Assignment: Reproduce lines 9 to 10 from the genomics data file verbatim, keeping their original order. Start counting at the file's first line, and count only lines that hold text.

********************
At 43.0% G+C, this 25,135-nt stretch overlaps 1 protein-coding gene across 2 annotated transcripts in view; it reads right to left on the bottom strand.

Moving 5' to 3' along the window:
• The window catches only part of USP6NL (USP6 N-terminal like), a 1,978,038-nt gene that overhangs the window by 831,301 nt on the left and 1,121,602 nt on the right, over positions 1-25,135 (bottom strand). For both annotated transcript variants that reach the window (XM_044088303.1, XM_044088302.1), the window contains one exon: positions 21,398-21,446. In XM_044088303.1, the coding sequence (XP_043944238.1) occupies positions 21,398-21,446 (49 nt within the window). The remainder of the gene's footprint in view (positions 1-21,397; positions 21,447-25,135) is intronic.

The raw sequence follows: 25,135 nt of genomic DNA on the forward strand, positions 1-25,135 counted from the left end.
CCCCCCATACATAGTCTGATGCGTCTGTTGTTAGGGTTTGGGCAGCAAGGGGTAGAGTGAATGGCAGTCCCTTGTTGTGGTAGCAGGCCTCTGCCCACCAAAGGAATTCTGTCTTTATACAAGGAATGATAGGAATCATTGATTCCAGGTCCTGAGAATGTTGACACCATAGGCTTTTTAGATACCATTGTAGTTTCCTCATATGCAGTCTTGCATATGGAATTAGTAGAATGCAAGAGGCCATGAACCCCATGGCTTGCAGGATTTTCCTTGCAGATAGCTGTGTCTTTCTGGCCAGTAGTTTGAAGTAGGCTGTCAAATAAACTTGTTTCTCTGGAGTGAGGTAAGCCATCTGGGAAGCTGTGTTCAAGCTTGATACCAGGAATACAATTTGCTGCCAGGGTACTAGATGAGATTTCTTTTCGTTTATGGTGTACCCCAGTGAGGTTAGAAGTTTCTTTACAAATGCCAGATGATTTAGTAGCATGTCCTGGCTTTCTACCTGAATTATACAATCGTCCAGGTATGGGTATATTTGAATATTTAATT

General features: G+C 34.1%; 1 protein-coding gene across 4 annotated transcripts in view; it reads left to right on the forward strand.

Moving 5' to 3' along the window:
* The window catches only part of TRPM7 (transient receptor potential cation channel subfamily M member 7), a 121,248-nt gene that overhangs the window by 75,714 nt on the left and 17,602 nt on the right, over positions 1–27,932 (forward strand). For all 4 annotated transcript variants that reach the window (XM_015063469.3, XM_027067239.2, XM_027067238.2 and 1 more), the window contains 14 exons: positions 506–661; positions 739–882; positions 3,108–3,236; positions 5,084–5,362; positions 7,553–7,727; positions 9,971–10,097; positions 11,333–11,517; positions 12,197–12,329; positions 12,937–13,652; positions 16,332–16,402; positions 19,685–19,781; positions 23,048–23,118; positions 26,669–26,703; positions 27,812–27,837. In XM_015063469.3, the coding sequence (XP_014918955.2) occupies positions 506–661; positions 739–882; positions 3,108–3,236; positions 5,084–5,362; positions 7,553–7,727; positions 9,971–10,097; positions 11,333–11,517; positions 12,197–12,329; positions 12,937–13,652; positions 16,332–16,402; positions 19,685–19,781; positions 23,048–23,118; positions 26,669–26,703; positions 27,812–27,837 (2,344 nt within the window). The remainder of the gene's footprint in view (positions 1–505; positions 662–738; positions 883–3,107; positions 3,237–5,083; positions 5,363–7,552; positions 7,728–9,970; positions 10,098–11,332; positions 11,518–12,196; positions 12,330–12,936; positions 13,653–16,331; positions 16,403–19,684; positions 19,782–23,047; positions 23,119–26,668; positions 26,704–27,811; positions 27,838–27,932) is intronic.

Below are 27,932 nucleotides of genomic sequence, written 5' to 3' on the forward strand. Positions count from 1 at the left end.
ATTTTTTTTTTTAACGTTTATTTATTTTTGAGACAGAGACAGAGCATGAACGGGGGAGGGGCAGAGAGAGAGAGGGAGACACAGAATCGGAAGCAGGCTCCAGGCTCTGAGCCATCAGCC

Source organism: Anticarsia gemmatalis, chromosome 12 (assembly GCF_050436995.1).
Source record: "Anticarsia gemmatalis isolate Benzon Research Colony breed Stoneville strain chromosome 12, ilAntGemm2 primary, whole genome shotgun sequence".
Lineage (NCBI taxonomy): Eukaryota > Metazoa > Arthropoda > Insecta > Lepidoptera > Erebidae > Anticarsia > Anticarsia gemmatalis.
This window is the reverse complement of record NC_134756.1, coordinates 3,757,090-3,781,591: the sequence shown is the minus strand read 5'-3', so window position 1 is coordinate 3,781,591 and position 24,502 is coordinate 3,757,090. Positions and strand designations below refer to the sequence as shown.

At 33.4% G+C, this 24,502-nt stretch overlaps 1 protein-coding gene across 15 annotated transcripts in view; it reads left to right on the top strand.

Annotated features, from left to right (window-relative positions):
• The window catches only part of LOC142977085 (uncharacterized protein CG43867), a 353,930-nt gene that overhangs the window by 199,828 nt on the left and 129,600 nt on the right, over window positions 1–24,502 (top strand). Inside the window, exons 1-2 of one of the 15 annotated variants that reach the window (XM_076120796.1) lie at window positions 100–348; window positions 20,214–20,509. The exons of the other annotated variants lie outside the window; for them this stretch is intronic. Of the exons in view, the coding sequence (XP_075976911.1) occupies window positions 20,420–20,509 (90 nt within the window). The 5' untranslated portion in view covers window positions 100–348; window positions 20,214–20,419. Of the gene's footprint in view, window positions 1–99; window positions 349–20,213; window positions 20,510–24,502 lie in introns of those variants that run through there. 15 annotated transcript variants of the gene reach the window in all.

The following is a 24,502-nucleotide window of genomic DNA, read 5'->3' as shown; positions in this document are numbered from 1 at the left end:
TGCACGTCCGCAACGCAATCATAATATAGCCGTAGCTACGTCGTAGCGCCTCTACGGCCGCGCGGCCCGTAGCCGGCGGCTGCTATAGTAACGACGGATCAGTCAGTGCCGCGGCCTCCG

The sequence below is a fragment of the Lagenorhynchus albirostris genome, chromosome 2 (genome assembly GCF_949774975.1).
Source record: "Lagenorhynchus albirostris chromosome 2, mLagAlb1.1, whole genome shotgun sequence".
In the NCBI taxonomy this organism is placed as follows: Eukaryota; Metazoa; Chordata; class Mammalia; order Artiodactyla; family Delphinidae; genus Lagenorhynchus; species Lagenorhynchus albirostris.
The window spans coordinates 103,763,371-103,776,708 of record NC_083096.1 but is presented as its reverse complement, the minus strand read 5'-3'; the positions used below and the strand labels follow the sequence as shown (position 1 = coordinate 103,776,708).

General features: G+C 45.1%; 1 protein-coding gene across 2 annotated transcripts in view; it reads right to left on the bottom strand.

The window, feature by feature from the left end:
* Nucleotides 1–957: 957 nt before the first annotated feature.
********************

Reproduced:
Below are 27,932 nucleotides of genomic sequence, written 5' to 3' on the forward strand. Positions count from 1 at the left end.
ATTTTTTTTTTTAACGTTTATTTATTTTTGAGACAGAGACAGAGCATGAACGGGGGAGGGGCAGAGAGAGAGAGGGAGACACAGAATCGGAAGCAGGCTCCAGGCTCTGAGCCATCAGCC